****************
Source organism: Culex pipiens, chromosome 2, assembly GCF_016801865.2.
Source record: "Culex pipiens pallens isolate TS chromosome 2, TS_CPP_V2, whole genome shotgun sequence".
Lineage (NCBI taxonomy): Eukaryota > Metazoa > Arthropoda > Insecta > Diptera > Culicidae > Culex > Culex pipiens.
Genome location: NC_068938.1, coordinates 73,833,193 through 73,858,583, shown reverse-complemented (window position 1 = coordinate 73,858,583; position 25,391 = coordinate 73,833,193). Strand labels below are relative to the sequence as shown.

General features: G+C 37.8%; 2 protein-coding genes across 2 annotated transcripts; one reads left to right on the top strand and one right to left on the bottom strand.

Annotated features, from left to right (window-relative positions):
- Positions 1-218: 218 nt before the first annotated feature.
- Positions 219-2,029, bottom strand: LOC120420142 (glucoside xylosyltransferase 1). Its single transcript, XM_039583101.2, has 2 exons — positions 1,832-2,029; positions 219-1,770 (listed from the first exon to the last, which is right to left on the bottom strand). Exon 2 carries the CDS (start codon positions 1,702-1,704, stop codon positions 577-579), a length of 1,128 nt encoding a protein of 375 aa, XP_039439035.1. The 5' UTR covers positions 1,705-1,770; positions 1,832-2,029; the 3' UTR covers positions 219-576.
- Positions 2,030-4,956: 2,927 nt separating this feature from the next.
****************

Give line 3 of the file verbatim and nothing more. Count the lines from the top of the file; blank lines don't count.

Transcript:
Lineage (NCBI taxonomy): Eukaryota > Metazoa > Arthropoda > Insecta > Diptera > Culicidae > Culex > Culex pipiens.